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Gut Health and Acne

Updated: Aug 9, 2021

In our second installment in Gut Health and the Skin, we are exploring the gut-related cases of acne. While most of us suffer through acne in our teenage years, long-lasting or chronic acne can be caused by imbalances and other gut-related problems.

Long-lasting acne can leave you feeling depressed, self-conscious, and hopeless, especially if you’ve tried many topical applications that just don’t work. And there’s a reason for that; skin creams and face washes are only part of the battle, the real war takes place down in your gut.

acne, gut health, pimples, skin

Gut-Skin Axis overview:

The connection between the gut and the skin is often referred to as the gut-skin axis. This term refers to the overlapping connection between the gut and skin conditions like acne.

One gut-skin axis theory relates to what happens when your gut becomes irritated or inflamed. The gut acts as a barrier between the interior of the digestive tract and the rest of your body. The lining of the gut can become inflamed by irritants like food allergens, alcohol, medications, diets low in fiber and high in sugar, and food additives.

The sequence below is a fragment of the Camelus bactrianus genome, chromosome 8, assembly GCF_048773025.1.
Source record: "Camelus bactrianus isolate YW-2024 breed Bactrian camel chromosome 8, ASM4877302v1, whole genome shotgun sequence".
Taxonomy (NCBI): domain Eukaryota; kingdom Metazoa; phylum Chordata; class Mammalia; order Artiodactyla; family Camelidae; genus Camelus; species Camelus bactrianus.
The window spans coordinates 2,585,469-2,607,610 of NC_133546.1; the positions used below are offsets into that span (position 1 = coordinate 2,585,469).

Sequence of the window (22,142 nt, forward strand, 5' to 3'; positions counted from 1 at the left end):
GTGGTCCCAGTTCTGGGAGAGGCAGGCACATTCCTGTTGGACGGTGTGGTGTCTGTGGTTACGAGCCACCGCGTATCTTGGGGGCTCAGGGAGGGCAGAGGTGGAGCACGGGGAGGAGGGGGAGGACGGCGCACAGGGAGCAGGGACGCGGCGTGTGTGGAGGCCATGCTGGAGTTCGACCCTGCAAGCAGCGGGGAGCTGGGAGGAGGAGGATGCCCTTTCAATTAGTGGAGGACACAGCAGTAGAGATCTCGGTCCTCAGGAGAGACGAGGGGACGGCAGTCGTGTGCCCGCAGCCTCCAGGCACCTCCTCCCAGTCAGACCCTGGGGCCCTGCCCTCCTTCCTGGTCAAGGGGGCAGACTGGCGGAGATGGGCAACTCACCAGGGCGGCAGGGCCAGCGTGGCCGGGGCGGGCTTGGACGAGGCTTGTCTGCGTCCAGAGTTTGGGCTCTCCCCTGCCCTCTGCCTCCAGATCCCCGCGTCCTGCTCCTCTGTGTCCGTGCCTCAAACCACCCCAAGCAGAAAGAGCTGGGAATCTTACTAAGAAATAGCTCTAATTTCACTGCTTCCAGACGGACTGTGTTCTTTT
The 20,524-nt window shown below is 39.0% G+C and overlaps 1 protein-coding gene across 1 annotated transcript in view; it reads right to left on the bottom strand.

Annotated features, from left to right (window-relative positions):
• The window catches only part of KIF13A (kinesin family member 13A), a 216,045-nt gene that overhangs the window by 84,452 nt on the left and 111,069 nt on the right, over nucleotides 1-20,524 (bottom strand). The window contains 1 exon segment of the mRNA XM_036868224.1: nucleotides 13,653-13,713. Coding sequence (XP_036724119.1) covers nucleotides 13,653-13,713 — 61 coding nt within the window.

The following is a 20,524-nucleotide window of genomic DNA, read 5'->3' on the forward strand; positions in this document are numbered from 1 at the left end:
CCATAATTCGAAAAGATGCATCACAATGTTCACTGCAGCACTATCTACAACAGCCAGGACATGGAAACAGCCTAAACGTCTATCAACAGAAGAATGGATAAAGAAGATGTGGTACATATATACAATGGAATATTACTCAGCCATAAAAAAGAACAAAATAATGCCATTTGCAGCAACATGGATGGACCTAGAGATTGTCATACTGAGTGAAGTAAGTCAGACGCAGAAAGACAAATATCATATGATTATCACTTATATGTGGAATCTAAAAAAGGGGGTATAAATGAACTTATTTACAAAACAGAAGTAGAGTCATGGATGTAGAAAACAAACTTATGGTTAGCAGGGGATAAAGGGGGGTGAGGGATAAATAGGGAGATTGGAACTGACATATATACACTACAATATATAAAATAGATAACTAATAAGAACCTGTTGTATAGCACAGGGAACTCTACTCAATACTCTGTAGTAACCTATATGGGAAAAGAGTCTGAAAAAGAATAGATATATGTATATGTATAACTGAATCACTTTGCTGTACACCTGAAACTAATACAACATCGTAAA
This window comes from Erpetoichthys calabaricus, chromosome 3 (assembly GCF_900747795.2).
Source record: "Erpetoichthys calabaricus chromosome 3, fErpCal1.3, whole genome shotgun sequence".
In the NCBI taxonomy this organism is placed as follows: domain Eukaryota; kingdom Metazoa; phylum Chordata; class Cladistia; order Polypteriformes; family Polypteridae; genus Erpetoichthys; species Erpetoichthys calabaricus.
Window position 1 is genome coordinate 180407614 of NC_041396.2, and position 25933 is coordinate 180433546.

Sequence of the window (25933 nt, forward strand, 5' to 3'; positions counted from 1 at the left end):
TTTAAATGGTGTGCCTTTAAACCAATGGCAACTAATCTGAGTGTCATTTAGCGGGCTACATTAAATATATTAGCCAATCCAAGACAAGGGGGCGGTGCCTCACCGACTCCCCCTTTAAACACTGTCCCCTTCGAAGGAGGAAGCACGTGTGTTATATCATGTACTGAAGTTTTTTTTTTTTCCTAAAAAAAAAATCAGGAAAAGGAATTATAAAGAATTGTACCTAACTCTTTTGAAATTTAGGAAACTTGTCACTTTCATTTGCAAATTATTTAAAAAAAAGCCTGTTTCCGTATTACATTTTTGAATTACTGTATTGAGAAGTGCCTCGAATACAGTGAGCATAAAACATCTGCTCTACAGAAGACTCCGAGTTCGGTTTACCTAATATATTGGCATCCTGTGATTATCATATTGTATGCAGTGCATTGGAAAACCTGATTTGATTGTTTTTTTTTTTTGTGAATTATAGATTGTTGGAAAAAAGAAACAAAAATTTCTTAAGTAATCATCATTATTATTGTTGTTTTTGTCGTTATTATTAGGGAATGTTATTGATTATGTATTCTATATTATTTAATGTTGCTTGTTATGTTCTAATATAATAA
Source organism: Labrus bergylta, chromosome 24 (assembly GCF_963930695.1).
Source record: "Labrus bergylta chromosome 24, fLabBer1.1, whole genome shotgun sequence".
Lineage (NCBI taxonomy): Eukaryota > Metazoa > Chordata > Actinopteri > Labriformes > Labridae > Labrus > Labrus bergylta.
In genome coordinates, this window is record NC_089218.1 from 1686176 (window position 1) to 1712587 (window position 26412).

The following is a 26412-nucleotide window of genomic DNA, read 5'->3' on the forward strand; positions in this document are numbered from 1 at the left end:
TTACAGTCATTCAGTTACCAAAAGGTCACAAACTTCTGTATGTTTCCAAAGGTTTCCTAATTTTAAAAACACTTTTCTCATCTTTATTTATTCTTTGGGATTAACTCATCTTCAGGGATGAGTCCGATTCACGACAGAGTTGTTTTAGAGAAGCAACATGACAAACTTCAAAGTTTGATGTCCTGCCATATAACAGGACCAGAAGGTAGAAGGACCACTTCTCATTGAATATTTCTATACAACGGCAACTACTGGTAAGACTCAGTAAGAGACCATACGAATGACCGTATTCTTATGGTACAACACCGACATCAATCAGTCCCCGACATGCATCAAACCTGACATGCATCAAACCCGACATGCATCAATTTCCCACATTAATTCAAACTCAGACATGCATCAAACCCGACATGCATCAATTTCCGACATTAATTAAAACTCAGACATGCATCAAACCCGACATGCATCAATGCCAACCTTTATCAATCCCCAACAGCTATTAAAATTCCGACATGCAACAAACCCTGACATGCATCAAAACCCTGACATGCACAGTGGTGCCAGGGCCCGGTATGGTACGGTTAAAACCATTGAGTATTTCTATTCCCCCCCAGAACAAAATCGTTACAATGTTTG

When the gut becomes inflamed and irritated, the normally foolproof barrier that blocks gut contents from the rest of your body becomes weakened. As microbes and other bacteria pass through this weakened barrier, the immune system starts to respond, resulting in systemic inflammation throughout the entire body.

Systemic inflammation impairs the integrity and protective role of the skin. When the skin is weakened, it will produce fewer antimicrobial peptides that normally act as a first-line defense. Without these peptides, skin infections can occur and weakened defenses will further aggravate skin inflammation, leading to common skin conditions like acne.